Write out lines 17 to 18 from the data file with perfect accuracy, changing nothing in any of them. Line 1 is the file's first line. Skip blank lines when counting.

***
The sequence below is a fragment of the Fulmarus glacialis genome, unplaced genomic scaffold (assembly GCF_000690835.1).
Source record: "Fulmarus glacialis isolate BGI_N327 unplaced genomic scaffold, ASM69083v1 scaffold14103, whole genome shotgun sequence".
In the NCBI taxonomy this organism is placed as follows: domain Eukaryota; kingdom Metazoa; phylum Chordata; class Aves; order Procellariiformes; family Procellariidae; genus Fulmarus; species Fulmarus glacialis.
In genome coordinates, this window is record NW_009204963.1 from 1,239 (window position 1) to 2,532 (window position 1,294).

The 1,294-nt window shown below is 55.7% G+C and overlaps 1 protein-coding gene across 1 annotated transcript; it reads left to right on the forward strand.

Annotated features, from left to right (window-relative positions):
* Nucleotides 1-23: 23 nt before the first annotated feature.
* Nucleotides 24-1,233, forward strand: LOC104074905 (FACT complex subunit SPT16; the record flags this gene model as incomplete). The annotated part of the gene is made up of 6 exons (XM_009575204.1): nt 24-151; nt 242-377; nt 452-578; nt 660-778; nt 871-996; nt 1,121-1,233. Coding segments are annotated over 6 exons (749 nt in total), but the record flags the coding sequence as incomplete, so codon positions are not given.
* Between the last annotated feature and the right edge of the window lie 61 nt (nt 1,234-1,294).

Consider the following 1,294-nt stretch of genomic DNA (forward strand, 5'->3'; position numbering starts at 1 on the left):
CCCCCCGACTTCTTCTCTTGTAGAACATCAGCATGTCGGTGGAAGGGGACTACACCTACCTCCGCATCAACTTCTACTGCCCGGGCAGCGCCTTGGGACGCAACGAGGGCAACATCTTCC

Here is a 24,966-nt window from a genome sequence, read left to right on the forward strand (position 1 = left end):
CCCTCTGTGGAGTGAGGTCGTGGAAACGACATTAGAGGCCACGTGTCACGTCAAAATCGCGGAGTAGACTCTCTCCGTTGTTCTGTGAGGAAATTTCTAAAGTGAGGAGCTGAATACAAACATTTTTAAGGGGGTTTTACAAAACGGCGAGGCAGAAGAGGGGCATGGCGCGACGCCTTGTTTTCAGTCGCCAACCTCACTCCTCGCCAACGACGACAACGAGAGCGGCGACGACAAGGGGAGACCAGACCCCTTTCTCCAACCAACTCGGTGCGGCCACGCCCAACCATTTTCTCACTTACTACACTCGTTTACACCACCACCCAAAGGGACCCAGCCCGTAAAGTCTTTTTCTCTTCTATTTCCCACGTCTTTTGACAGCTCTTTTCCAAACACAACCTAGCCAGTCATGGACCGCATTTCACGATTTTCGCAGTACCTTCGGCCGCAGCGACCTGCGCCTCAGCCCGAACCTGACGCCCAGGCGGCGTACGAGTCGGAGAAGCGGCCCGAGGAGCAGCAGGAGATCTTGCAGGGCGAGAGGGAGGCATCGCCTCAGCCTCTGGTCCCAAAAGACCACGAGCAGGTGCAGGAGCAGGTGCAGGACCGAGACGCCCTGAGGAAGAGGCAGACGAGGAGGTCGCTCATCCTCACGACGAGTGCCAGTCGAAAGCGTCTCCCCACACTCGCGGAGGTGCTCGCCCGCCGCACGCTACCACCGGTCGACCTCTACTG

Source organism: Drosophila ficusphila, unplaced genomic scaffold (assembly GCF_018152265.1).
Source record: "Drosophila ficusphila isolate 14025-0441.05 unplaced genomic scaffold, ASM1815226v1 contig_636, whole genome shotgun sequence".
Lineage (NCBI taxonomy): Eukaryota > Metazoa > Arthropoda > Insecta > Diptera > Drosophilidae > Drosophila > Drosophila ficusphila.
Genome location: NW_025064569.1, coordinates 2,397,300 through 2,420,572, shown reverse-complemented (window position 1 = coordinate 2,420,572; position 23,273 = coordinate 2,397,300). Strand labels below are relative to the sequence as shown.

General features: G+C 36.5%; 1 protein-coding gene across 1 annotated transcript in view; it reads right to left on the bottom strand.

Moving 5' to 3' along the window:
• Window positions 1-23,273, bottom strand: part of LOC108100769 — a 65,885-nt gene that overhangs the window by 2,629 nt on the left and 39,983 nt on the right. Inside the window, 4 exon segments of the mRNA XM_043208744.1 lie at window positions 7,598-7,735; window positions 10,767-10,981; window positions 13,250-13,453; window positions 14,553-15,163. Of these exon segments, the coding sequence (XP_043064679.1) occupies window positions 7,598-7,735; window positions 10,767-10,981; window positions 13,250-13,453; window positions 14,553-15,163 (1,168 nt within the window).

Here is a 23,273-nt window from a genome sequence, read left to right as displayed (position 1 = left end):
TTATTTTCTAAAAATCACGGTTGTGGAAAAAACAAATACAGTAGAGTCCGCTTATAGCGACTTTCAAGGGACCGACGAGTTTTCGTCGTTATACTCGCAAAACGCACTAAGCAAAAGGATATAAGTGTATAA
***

Genome location: NW_025064569.1, coordinates 2,397,300 through 2,420,572, shown reverse-complemented (window position 1 = coordinate 2,420,572; position 23,273 = coordinate 2,397,300). Strand labels below are relative to the sequence as shown.

General features: G+C 36.5%; 1 protein-coding gene across 1 annotated transcript in view; it reads right to left on the bottom strand.